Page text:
The Reduced Shrug Account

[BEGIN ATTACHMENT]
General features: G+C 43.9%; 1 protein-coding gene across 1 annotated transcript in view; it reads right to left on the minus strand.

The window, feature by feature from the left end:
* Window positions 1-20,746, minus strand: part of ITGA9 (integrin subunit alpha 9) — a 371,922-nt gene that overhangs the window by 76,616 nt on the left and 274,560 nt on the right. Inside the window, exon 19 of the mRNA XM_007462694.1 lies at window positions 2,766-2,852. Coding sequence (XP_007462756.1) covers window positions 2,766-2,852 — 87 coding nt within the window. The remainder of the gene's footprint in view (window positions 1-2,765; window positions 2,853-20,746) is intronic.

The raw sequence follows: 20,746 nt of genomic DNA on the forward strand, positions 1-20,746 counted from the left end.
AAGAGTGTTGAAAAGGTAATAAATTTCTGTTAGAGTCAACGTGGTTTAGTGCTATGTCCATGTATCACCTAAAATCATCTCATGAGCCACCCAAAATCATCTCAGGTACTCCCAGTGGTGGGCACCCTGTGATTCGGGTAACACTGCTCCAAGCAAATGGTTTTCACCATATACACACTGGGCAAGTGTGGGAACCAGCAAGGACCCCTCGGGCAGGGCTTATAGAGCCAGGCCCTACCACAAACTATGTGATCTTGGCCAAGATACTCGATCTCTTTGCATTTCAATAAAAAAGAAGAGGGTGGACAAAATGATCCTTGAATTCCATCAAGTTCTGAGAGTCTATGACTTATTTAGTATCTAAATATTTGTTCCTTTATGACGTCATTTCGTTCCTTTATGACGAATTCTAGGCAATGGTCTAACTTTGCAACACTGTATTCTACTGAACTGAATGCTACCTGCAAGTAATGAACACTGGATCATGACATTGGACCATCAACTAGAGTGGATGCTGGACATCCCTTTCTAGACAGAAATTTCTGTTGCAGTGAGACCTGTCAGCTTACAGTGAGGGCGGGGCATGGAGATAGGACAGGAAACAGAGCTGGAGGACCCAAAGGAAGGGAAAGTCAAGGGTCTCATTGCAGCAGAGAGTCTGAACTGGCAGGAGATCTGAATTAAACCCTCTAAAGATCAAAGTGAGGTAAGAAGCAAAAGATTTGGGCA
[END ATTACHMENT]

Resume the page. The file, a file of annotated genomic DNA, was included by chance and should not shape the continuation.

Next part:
A different account sees the palm-up epistemic as derived from the shrug. The shrug—as described originally by Darwin (1998/1872) and by several observers since (Givens, 1977, 2016; Streeck, 2009; Debras, 2017; Jehoul et al., 2017)—is a multifaceted display that very often involves rotating the forearms so that the palms turn upward. It has been attested in a range of cultures, in both speakers (e.g., Creider, 1977; Feldman, 1986; Agwuele, 2014) and signers (e.g., Zeshan, 2006b; McKee and Wallingford, 2011; Schuit, 2014), and is sometimes considered a “candidate gesture universal” (Streeck, 2009, p. 189). Interestingly, the meanings of the shrug are less controversial than the meanings of palm-ups. Observers broadly agree that the shrug is used primarily to indicate absence of knowledge, ability, or concern—the same meaning we have described as the core meaning of the palm-up epistemic gesture—and that it can also be used to indicate both uncertainty and obviousness (Debras, 2017; Jehoul et al., 2017), two of the other meaning categories commonly associated with the palm-up epistemic6. But what motivates the connection between the shrug and these meanings? As noted already, the shrug is not a component of practical actions involving object exchange. Darwin (1998/1872) explained its origins in a different way, by invoking his “principle of antithesis.” According to this principle, a certain meaning will sometimes be expressed with a certain bodily form, not because that bodily form itself naturally expresses the meaning, but because it contrasts with another bodily form that naturally expresses the contrasting meaning. In other words, a form of expression may be motivated in that its “antithesis” is motivated. The widespread use of the head nod for affirmation may be described in just this way: it is not naturally connected to affirmation, but in its vertical movement pattern it contrasts with the lateral pattern of the head shake, which many have argued is naturally connected to negation because it emerges out of the act of refusing food. For Darwin, to understand why the shrug means what it does we must first understand its bodily opposite: an aggressive, fighting stance, which involves making fists, squaring the shoulders, and making the arms rigid. By bodily contrast with this assertive posture, the shrug embodies a non-assertive, non-aggressive attitude. A related proposal is that the shrug is rooted in a primordial crouching posture (Givens, 1986). Both explanations highlight the non-assertiveness of the shrug, and might thus plausibly account for why the gesture would be used widely to express absence of knowledge, ability, or concern and, by extension, the other meanings reviewed earlier.